Jan 022013
Bordetella Pertussis

Bordetella Pertussis

13 infants have died of whooping cough in the UK between January 1st and October 31st, 2012, preliminary data from the Health Protection Agency (HPA) shows, nearly doubling  the number of fatalities from all of 2011. No deaths have been recorded in November, although an additional 1,080 confirmed cases of infections were recorded bringing the total number of laboratory confirmed cases in the UK and Wales to 8,819 for the calendar year 2012 (through November). The real incidence number is very likely to be higher, especially keeping in mind that data for December is not yet available.

The number of fatalities is worrying considering that we have to go back 30 years, to 1982 to find the last year in which double digits fatalities from whooping cough were recorded in the UK and Wales. The 2012 outbreak has already registered a 5-10 fold increase in number of cases as compared to any year between 2000-2011 (although an increase in the number of confirmed cases has been attributed to better diagnostics and increased awareness starting roughly in 2006), mirroring a troublesome trend of increased pertussis incidence experienced by other countries as well.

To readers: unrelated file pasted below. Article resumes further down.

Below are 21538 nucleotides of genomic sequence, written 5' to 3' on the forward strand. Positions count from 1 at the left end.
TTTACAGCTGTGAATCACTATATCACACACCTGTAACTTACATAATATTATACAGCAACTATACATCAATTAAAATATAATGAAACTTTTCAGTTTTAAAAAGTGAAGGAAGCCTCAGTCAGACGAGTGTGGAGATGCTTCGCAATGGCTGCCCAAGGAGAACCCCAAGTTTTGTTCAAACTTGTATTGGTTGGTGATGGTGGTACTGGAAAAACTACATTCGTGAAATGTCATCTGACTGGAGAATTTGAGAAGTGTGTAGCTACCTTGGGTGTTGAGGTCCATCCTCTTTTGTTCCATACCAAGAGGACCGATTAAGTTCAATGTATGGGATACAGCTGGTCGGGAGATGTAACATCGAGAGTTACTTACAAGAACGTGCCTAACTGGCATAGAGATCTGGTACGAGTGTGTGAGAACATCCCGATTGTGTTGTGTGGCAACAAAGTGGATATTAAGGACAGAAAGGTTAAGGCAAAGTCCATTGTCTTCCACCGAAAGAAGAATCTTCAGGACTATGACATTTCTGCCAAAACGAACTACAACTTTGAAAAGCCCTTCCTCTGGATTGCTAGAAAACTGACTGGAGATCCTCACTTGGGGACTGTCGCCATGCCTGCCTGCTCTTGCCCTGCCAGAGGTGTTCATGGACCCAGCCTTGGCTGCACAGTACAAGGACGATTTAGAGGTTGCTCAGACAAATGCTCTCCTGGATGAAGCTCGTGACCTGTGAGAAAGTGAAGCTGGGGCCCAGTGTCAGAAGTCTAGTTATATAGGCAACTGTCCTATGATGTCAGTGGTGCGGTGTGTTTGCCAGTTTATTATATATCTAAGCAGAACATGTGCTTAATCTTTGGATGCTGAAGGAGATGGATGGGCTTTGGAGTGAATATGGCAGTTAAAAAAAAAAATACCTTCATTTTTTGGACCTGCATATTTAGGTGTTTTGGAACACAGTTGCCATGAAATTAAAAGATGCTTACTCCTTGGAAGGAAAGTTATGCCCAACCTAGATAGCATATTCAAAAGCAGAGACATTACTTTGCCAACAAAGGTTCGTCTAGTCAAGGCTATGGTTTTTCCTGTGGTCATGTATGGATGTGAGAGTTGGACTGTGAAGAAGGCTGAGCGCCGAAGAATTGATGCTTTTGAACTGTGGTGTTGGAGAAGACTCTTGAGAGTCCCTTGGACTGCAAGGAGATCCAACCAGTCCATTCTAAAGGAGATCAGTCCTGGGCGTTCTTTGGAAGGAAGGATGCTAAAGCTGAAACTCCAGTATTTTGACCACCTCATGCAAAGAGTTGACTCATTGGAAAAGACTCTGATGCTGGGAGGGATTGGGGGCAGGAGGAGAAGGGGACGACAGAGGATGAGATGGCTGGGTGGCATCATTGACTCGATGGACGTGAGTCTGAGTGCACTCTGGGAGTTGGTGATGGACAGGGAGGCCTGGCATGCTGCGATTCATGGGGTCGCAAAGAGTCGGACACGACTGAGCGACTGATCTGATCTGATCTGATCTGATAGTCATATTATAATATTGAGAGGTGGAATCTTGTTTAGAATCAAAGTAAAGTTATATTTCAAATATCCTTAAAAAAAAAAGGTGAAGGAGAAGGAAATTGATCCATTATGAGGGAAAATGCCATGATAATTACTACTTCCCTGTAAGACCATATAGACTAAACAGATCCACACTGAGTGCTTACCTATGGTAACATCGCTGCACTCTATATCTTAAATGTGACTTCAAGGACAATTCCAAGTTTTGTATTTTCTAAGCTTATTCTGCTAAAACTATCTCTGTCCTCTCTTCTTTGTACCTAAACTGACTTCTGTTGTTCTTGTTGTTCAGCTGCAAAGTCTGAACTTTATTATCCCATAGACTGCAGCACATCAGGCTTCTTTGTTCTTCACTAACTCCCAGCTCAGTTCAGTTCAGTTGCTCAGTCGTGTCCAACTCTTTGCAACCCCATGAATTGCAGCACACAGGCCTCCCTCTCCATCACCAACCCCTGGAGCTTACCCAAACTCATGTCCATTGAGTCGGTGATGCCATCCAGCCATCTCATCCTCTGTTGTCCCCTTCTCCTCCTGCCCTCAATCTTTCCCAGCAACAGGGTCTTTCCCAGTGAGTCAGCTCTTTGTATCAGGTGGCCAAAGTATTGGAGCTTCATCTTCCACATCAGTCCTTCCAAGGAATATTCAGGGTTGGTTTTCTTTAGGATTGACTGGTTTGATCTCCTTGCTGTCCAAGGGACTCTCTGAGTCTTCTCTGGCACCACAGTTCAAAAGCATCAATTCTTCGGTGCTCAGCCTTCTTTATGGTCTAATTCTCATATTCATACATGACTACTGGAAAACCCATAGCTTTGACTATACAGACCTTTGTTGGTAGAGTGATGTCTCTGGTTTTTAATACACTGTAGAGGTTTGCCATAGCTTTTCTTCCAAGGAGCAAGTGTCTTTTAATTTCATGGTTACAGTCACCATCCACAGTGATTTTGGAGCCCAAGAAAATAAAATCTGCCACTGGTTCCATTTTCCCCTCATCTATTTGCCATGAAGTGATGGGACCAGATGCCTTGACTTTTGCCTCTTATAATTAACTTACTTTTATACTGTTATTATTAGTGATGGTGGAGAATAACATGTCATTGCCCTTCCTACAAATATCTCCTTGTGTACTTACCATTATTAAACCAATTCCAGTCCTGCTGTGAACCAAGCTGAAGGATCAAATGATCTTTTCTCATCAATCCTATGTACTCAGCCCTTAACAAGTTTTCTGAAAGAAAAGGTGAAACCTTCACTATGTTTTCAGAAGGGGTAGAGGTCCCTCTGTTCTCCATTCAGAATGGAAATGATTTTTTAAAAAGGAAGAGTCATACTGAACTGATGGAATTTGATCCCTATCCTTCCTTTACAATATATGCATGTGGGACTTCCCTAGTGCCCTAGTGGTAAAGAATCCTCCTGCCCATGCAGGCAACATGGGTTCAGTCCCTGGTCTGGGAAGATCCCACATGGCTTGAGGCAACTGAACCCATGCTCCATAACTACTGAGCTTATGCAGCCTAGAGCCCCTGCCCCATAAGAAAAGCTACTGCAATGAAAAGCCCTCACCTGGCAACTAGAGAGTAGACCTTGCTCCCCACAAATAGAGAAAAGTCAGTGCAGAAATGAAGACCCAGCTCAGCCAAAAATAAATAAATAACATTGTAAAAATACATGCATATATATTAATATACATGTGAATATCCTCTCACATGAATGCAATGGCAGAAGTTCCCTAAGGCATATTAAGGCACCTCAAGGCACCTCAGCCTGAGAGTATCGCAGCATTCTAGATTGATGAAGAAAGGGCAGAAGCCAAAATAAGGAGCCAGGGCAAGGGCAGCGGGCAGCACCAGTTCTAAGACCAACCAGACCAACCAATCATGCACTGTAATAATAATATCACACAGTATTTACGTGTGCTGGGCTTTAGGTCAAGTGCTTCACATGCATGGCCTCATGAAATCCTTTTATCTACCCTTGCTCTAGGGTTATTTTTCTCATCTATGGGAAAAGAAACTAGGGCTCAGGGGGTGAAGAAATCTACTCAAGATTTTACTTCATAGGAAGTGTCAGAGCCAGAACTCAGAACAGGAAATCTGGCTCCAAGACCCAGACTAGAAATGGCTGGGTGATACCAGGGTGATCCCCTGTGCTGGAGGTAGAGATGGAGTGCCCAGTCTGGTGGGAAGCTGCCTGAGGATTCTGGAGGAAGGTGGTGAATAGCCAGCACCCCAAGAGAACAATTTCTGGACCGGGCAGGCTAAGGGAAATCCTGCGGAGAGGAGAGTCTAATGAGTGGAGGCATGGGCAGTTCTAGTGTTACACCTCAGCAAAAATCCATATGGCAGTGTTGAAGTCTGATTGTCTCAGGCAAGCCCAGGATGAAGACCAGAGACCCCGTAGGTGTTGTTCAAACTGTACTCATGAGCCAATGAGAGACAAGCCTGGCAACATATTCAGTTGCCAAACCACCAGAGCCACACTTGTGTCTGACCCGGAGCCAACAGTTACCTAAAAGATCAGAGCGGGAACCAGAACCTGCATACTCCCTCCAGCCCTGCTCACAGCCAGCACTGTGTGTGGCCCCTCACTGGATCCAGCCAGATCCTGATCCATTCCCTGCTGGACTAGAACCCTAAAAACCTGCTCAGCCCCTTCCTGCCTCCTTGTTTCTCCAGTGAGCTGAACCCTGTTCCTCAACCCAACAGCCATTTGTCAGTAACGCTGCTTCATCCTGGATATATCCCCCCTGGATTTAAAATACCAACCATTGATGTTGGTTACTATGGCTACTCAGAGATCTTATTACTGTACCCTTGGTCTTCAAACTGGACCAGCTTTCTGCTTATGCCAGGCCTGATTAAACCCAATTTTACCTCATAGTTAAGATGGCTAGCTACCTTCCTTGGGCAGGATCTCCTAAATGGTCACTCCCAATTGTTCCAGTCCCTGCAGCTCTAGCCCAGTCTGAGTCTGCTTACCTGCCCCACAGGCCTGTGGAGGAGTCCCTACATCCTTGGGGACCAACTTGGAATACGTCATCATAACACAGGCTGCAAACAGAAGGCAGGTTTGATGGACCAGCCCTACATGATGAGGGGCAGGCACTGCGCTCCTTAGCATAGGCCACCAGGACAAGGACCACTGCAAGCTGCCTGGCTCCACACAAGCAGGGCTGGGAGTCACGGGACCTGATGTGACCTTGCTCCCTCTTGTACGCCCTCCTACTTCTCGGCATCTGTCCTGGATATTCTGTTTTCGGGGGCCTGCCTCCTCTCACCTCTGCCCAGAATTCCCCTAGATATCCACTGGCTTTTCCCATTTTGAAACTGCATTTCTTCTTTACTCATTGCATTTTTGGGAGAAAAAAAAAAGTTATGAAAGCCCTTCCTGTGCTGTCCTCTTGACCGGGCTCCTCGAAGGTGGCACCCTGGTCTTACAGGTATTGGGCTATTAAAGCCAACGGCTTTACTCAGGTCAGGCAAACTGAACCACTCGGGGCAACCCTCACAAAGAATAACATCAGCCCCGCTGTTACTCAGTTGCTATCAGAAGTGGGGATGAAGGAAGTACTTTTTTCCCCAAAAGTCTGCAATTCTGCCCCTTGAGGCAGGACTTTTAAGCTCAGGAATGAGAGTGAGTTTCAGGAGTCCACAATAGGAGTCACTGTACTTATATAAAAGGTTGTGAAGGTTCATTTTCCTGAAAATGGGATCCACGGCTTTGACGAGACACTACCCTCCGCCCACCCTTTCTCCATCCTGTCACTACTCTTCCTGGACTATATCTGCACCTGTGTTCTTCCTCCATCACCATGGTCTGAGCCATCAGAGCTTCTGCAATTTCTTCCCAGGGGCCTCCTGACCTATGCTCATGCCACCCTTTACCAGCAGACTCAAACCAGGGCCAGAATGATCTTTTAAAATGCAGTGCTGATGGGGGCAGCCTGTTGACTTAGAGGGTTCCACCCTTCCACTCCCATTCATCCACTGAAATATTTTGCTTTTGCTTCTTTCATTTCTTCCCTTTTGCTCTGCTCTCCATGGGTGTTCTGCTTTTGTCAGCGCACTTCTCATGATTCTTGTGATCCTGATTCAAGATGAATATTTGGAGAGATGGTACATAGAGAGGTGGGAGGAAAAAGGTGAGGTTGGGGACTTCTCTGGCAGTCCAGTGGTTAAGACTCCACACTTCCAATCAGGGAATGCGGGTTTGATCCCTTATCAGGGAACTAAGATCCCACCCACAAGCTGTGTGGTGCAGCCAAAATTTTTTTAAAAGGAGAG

It is important to note that of the 8,819 cases in 2012, the vast majority (7,283) was in the age group 15+; this is the age group which is most at risk for catching the disease, since it appears that the pertussis vaccines wanes considerably by this time. There have been many recomendation by health authorities to add booster shots for kids around this age, as well as adults, especially soon-to-be parents/grandparents, as they can keep the disease circulating and increasing the chances of infection for infants.

Therefore, if you are about to become a parent/grandparent, or if you have friends and family members who are, consider talking to your doctor about the adult whooping cough booster shot (Tdap). It’s a half a second of minimal pain to you that can have an immense protective effect on your child or grandchild.

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